The Four Gates

Both the Northgate and Southgate of Kenabres are guarded to prevent entry of any and all who would do the city harm. Due to its proximity to the Worldwound and the frequency with which demons attempted to infiltrate the city, the test of the Four Gates was developed by witch hunter Liotr Hawkblade to discover those tainted by demons. Travelers who cannot prove their identity by reciting their crosses are required to submit to one of the gates before they enter the city.

Those who submit to the gates voluntarily, such as newcomers who simply do not have a cross because they have never needed one before, may choose which gate they submit to – provided they also have the coin to pay the entrance fee. The gentler the gate, the more expensive the fee.


The first gate is the Gate of Water, a bath of holy water that would burn those under demonic influence. Entrance via this gate costs 50 gold pieces, and it is the gate most often used by foreign dignitaries and other nobles entering the city.


The second gate is the Gate of Poison, in which travelers must drink a diluted vial of poison distilled from the Calabar bean. This poison induces instant vomiting in almost all – save demons, who are unaffected by normal poisons. While the ordeal is unpleasant, it almost never causes lasting harm. Entrance via this gate costs 30 gold pieces.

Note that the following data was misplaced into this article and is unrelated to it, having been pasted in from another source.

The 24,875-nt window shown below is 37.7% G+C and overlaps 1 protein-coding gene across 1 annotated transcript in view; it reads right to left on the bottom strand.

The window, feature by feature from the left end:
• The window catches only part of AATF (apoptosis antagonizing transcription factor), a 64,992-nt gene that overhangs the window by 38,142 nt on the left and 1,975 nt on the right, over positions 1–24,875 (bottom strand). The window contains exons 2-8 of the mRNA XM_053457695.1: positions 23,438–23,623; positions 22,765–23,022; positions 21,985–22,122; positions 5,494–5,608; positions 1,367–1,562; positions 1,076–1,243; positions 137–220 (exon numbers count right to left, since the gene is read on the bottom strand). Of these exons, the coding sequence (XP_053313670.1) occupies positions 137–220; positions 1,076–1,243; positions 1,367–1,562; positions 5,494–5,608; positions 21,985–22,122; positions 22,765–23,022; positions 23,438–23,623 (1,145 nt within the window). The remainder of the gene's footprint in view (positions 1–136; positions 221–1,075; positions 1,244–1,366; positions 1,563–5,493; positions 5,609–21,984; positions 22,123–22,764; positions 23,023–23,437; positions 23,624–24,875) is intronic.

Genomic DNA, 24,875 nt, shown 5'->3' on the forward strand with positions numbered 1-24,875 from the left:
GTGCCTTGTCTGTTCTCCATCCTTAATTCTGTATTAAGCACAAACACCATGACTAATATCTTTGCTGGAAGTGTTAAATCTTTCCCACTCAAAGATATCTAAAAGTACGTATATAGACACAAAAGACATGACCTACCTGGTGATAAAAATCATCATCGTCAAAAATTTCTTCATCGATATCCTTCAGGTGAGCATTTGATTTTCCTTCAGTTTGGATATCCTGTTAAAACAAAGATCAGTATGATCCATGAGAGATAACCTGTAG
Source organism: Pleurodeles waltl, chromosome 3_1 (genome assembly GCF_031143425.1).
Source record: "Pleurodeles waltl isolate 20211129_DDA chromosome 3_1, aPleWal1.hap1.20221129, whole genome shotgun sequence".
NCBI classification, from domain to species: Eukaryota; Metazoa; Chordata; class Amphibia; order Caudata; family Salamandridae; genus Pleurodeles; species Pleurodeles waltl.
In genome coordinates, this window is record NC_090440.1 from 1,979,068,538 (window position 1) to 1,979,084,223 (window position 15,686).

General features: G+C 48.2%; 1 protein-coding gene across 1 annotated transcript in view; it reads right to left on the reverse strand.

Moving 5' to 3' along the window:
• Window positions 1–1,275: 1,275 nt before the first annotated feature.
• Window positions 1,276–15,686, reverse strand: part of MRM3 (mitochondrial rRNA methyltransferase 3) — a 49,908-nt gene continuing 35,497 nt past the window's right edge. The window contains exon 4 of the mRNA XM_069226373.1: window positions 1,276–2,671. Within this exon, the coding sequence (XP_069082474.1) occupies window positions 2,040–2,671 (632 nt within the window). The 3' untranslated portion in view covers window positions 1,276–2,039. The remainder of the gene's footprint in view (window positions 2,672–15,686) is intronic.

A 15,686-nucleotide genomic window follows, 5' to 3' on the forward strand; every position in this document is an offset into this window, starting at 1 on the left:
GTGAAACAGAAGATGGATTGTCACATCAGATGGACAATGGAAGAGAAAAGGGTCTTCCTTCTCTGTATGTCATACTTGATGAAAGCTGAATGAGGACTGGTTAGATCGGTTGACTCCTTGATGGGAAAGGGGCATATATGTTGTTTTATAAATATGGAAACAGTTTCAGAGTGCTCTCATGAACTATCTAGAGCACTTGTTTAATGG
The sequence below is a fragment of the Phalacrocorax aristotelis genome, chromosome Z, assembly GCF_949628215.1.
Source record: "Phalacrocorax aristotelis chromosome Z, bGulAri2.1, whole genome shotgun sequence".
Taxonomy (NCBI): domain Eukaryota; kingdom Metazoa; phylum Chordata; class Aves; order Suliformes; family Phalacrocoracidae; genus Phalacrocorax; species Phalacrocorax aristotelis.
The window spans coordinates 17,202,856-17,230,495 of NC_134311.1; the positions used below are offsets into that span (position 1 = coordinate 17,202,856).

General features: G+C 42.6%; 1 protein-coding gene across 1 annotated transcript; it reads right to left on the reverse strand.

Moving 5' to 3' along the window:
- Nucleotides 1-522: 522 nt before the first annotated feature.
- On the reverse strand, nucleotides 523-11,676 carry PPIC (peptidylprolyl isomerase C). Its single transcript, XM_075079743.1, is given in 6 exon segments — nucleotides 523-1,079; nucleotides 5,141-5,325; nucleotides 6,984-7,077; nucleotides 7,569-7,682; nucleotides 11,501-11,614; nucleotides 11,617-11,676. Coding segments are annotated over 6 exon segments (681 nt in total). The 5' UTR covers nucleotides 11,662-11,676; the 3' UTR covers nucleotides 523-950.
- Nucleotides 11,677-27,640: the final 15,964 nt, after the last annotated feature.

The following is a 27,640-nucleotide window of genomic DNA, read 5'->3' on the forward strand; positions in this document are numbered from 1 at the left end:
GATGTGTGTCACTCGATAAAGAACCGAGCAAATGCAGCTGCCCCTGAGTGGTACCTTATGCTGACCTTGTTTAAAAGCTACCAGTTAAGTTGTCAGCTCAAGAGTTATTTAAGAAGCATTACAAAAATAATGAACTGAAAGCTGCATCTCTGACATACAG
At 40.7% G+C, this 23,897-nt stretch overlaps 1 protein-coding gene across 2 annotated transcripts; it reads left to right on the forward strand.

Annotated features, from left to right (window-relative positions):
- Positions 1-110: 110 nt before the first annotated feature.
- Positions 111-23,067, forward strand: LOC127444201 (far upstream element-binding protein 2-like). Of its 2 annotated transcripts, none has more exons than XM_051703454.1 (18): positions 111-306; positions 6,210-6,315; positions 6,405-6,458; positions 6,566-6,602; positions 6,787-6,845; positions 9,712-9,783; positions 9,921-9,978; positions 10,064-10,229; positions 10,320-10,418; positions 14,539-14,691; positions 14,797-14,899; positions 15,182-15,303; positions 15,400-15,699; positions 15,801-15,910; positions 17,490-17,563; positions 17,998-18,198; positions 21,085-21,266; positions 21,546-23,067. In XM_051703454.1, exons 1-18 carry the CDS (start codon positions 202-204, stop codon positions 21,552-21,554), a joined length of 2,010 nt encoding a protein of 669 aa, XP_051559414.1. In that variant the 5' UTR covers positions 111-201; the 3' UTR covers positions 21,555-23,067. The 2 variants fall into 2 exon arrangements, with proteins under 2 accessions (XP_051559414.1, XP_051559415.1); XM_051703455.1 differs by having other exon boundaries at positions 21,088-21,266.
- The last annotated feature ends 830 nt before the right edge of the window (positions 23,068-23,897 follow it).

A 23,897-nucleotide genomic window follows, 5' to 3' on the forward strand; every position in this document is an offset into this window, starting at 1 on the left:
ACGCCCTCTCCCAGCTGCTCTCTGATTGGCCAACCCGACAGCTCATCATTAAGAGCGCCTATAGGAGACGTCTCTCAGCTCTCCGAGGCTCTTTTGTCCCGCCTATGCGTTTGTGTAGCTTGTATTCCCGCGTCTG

The third gate, the Gate of Fire, is administered by Liotr Hawkblade himself. Travelers submitting to the third gate are branded with a hot iron; a human will feel the terrible pain, but a demon – or a human possessed by a demon – will not, thanks to their Abyssal heritage. Hawkblade knows first-hand the feeling of flames and can see through any demonic ruse of pain. In addition, a demon or demon-possessed individual will not scar from the brand – a dead giveaway every time.


The last gate, the Gate of Iron and Steel, is usually reserved for transported criminals, those caught sneaking into the city, or those too destitute to afford any other gate. A long gash is made along the back of each arm, once using a blade of steel and once a blade of cold iron. If the blade of cold iron cuts deeper and bleeds more profusely, then guards know that the traveler is under the taint of demons. Of course, this test is highly dependent on the competency – and objectivity – of the guards administering it and interpreting the “results”; it is for this reason that some choose the arguably more-arduous Gate of Fire. The brand may be more painful, but it is also fairer.

The Four Gates

Wrath of the Righteous n_morsenoland